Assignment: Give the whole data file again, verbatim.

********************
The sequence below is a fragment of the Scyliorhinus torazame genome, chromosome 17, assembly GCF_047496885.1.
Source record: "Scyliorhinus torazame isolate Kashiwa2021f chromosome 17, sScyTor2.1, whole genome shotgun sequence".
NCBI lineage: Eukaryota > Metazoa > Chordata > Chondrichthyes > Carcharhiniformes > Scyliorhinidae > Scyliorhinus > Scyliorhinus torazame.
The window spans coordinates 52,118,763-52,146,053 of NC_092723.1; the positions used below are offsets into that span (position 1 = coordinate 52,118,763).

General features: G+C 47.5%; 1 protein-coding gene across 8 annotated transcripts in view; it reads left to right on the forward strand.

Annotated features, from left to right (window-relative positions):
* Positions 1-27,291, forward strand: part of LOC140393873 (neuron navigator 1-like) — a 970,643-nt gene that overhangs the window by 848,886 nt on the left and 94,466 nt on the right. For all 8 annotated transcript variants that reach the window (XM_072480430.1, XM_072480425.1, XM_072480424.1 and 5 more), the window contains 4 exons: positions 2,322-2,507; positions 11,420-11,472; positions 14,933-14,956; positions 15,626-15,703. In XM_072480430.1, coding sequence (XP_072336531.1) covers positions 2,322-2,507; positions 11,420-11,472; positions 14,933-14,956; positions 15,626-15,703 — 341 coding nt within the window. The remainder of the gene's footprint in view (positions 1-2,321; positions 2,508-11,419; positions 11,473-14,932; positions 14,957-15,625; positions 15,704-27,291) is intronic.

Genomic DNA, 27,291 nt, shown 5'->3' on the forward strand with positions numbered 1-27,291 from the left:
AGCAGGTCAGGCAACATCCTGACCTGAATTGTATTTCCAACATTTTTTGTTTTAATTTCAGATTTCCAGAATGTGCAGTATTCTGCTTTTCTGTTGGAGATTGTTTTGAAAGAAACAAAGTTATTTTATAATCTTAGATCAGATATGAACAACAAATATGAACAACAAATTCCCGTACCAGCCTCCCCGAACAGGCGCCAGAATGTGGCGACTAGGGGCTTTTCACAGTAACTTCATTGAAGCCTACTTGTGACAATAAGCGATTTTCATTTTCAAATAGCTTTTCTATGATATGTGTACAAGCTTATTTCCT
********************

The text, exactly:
The sequence below is a fragment of the Scyliorhinus torazame genome, chromosome 17, assembly GCF_047496885.1.
Source record: "Scyliorhinus torazame isolate Kashiwa2021f chromosome 17, sScyTor2.1, whole genome shotgun sequence".
NCBI lineage: Eukaryota > Metazoa > Chordata > Chondrichthyes > Carcharhiniformes > Scyliorhinidae > Scyliorhinus > Scyliorhinus torazame.
The window spans coordinates 52,118,763-52,146,053 of NC_092723.1; the positions used below are offsets into that span (position 1 = coordinate 52,118,763).

General features: G+C 47.5%; 1 protein-coding gene across 8 annotated transcripts in view; it reads left to right on the forward strand.

Annotated features, from left to right (window-relative positions):
* Positions 1-27,291, forward strand: part of LOC140393873 (neuron navigator 1-like) — a 970,643-nt gene that overhangs the window by 848,886 nt on the left and 94,466 nt on the right. For all 8 annotated transcript variants that reach the window (XM_072480430.1, XM_072480425.1, XM_072480424.1 and 5 more), the window contains 4 exons: positions 2,322-2,507; positions 11,420-11,472; positions 14,933-14,956; positions 15,626-15,703. In XM_072480430.1, coding sequence (XP_072336531.1) covers positions 2,322-2,507; positions 11,420-11,472; positions 14,933-14,956; positions 15,626-15,703 — 341 coding nt within the window. The remainder of the gene's footprint in view (positions 1-2,321; positions 2,508-11,419; positions 11,473-14,932; positions 14,957-15,625; positions 15,704-27,291) is intronic.

Genomic DNA, 27,291 nt, shown 5'->3' on the forward strand with positions numbered 1-27,291 from the left:
AGCAGGTCAGGCAACATCCTGACCTGAATTGTATTTCCAACATTTTTTGTTTTAATTTCAGATTTCCAGAATGTGCAGTATTCTGCTTTTCTGTTGGAGATTGTTTTGAAAGAAACAAAGTTATTTTATAATCTTAGATCAGATATGAACAACAAATATGAACAACAAATTCCCGTACCAGCCTCCCCGAACAGGCGCCAGAATGTGGCGACTAGGGGCTTTTCACAGTAACTTCATTGAAGCCTACTTGTGACAATAAGCGATTTTCATTTTCAAATAGCTTTTCTATGATATGTGTACAAGCTTATTTCCT